Interview with physiotherapist Yvonne Whitehouse from Birdsong Yoga Physio
Yvonne Whitehouse is a physiotherapist, firstly in the NHS, then for the last 12 years in a hospice. Find out why physio is so important in palliative care, and what inspired her to start Birdsong Yoga Physio, a place for people with palliative illnesses to come to explore movement and reconnect with their breath.
What are palliative illnesses?
Palliative illnesses are a group of illnesses that are incurable, and that have an expected life shortening aspect to them. The most common one is advanced, or metastatic cancer (where the cancer has spread from its original site), and other examples are Motor Neurone Disease, Pulmonary Fibrosis, Dementia and Heart Failure.
Over the last 15 years or so, as medicine has advanced, the life expectancy of these illnesses has also changed, and people can live for some time having treatments to extend their life. A lot of these treatments often can cause side effects and this is where physio comes in!
Why do you need a physio in a hospice?
Physios in a hospice help people with so many aspects of their life, perhaps teaching someone with pulmonary fibrosis ways to breathe more easily, giving exercises to someone with a brain tumour to improve their balance, assisting someone to walk with a stick or a frame as they become more tired.
We can also help with showing a family member how to help someone move if they are not able to move on their own, managing swelling in someone’s arm or leg if their lymphatic system is damaged after radiotherapy, doing massage to break up scar tissue after an operation, working out ways with a person and their family to manage their energy levels so that they can do the things that are most important to them, and giving people support with the emotional aspects of a life limiting illness.
Isn’t it sad working with people that are dying?
Yes, this can be sad, but it is also a very humbling and rewarding area to work in and a hospice team of staff are so supportive and amazing. There is always someone to give you some support on days when you need it. It gives you insight into how life can be if you know your time is short, and makes me think about how I can live my best life every day, in case my time becomes shortened.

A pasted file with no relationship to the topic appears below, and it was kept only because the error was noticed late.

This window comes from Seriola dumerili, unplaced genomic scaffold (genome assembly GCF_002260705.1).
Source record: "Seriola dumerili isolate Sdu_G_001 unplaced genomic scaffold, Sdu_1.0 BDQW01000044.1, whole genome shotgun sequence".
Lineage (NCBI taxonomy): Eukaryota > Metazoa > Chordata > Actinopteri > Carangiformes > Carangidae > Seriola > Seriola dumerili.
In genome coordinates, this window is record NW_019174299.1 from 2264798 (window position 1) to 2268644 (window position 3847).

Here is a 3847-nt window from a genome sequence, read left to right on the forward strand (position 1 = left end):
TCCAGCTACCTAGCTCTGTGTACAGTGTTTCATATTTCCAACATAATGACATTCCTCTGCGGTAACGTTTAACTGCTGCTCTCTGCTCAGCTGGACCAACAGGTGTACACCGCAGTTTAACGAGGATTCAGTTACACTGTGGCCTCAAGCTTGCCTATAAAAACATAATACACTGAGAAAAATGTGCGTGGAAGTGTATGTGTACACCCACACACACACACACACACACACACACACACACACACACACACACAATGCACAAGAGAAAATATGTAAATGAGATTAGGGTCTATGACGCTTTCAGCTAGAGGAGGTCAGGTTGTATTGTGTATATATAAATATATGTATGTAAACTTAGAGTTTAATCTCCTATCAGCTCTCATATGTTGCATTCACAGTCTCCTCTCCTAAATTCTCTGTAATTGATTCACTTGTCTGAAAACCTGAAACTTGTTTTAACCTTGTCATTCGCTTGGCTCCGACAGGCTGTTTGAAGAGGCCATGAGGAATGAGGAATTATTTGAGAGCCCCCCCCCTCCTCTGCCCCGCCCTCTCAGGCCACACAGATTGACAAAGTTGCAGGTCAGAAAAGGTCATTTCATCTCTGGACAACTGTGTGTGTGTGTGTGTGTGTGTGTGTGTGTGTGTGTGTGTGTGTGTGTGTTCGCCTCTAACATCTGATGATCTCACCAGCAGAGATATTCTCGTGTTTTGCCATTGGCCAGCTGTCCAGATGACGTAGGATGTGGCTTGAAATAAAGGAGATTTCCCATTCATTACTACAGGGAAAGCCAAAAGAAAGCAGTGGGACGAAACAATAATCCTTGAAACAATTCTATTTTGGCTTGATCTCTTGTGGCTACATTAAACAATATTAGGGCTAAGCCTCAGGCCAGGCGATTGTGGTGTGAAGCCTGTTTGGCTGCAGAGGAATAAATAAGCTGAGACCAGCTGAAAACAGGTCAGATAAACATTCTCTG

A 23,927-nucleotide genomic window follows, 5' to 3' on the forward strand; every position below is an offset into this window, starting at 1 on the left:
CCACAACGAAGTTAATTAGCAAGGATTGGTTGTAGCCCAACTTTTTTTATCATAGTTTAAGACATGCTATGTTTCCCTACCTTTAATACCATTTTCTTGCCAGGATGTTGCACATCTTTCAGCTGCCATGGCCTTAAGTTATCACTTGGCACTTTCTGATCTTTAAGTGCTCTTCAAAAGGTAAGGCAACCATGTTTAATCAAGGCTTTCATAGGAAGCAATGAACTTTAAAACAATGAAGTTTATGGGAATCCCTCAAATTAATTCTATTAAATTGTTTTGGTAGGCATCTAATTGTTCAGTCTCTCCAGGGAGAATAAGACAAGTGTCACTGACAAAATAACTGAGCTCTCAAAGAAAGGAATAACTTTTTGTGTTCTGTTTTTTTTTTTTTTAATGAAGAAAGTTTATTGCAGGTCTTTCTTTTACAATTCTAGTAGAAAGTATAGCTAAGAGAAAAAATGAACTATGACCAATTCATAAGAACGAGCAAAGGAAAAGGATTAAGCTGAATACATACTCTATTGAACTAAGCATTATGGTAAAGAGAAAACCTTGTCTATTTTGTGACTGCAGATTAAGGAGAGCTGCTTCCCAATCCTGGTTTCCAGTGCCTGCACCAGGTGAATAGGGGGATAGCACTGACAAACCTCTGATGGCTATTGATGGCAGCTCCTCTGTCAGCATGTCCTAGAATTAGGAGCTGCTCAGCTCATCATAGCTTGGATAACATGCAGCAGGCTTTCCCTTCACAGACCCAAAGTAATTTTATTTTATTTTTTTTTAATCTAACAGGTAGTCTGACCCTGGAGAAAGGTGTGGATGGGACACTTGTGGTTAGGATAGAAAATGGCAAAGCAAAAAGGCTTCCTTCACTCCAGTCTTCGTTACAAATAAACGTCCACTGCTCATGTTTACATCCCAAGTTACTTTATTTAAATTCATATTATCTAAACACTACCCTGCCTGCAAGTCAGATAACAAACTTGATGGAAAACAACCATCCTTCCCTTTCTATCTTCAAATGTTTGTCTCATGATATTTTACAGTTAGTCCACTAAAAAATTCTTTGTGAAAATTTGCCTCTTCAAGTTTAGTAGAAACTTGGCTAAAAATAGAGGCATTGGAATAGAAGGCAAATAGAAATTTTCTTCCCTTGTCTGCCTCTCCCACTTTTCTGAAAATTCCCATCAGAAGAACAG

The blunt fact of the matter is that the only certainty in life is that we are all going to die, but in the UK, we are terrible at talking about and preparing for this!
Why did you set up Birdsong Yoga Physio?
Last year, I moved house and left my job in the hospice, and spent some time reflecting on the parts of my job that meant the most to me. I have done daily yoga for a few years and used to use a lot of yoga type movement and exercise with the people that I worked with.
This led me onto my new path – doing my yoga teacher training and setting up Birdsong Yoga Physio, a specialist online and face to face yoga physio service specifically for people with palliative illnesses.
What’s special about Birdsong?
So many people with palliative illnesses have stopped exercising or staying active because their body is changing, and they are nervous about what they can and can’t do. Gyms and yoga studios, perhaps places that once felt fun and familiar to them, can now feel scary and upsetting.
The great thing about Birdsong is that they are working with someone who understands the physical and emotional affects of illness for a person and their family, and can begin to move again in a safe place. Our new house has some beautiful woods behind it and in every moment of every day, there are all sorts of different sounds of birdsong to listen to.
I love standing at the back door first thing in the morning before my day begins, just listening, and it was on one of those mornings that the name Birdsong Yoga Physio came to me – it feels perfect!
How do you spread the word about what you do?
I am just beginning to spread the word about Birdsong as it is still a fledgling! I feel like I have three biggest challenges: I am trying to navigate social media as the online part of my business has the potential to be able to help people far and wide and Instagram really is mind boggling and time sucking, yet could be the key to helping lots of people!